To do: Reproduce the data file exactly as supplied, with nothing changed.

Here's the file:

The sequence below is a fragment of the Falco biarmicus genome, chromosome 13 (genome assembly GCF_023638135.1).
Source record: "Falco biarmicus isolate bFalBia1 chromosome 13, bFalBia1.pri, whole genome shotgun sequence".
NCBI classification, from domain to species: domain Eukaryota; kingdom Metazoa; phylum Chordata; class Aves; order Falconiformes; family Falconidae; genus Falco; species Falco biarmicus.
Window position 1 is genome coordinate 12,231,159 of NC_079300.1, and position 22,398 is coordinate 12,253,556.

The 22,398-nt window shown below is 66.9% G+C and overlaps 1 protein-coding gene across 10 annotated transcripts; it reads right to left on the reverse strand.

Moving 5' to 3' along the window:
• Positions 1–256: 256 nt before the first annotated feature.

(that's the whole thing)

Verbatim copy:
The sequence below is a fragment of the Falco biarmicus genome, chromosome 13 (genome assembly GCF_023638135.1).
Source record: "Falco biarmicus isolate bFalBia1 chromosome 13, bFalBia1.pri, whole genome shotgun sequence".
NCBI classification, from domain to species: domain Eukaryota; kingdom Metazoa; phylum Chordata; class Aves; order Falconiformes; family Falconidae; genus Falco; species Falco biarmicus.
Window position 1 is genome coordinate 12,231,159 of NC_079300.1, and position 22,398 is coordinate 12,253,556.

The 22,398-nt window shown below is 66.9% G+C and overlaps 1 protein-coding gene across 10 annotated transcripts; it reads right to left on the reverse strand.

Moving 5' to 3' along the window:
• Positions 1–256: 256 nt before the first annotated feature.